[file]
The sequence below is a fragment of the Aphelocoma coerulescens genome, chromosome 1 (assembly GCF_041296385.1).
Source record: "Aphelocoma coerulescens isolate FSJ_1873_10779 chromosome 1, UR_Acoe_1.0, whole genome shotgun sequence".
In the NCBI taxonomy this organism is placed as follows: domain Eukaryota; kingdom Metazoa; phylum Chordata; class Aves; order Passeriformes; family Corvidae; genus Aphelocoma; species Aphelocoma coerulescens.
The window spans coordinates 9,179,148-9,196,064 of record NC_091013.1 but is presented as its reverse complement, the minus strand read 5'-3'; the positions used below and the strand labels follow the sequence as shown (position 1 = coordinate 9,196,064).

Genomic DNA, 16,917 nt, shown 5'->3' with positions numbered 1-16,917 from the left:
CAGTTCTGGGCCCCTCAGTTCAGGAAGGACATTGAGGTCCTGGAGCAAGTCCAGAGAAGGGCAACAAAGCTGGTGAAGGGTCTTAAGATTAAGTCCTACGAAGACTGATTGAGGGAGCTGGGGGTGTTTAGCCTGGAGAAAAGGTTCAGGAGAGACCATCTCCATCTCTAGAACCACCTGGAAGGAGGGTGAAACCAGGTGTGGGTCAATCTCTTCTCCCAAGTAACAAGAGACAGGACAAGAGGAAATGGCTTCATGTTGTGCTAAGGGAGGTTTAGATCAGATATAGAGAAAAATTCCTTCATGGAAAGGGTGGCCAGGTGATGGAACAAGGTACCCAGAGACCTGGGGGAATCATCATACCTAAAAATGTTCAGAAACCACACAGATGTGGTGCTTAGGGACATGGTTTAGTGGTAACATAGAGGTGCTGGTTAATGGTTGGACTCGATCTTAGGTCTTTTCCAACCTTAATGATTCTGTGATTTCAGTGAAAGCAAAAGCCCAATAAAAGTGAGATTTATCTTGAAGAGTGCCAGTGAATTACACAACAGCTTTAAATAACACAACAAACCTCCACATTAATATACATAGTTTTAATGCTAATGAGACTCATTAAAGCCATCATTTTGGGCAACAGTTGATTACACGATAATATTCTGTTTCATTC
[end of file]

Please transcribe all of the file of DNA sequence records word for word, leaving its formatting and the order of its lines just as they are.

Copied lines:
The sequence below is a fragment of the Aphelocoma coerulescens genome, chromosome 1 (assembly GCF_041296385.1).
Source record: "Aphelocoma coerulescens isolate FSJ_1873_10779 chromosome 1, UR_Acoe_1.0, whole genome shotgun sequence".
In the NCBI taxonomy this organism is placed as follows: domain Eukaryota; kingdom Metazoa; phylum Chordata; class Aves; order Passeriformes; family Corvidae; genus Aphelocoma; species Aphelocoma coerulescens.
The window spans coordinates 9,179,148-9,196,064 of record NC_091013.1 but is presented as its reverse complement, the minus strand read 5'-3'; the positions used below and the strand labels follow the sequence as shown (position 1 = coordinate 9,196,064).

Genomic DNA, 16,917 nt, shown 5'->3' with positions numbered 1-16,917 from the left:
CAGTTCTGGGCCCCTCAGTTCAGGAAGGACATTGAGGTCCTGGAGCAAGTCCAGAGAAGGGCAACAAAGCTGGTGAAGGGTCTTAAGATTAAGTCCTACGAAGACTGATTGAGGGAGCTGGGGGTGTTTAGCCTGGAGAAAAGGTTCAGGAGAGACCATCTCCATCTCTAGAACCACCTGGAAGGAGGGTGAAACCAGGTGTGGGTCAATCTCTTCTCCCAAGTAACAAGAGACAGGACAAGAGGAAATGGCTTCATGTTGTGCTAAGGGAGGTTTAGATCAGATATAGAGAAAAATTCCTTCATGGAAAGGGTGGCCAGGTGATGGAACAAGGTACCCAGAGACCTGGGGGAATCATCATACCTAAAAATGTTCAGAAACCACACAGATGTGGTGCTTAGGGACATGGTTTAGTGGTAACATAGAGGTGCTGGTTAATGGTTGGACTCGATCTTAGGTCTTTTCCAACCTTAATGATTCTGTGATTTCAGTGAAAGCAAAAGCCCAATAAAAGTGAGATTTATCTTGAAGAGTGCCAGTGAATTACACAACAGCTTTAAATAACACAACAAACCTCCACATTAATATACATAGTTTTAATGCTAATGAGACTCATTAAAGCCATCATTTTGGGCAACAGTTGATTACACGATAATATTCTGTTTCATTC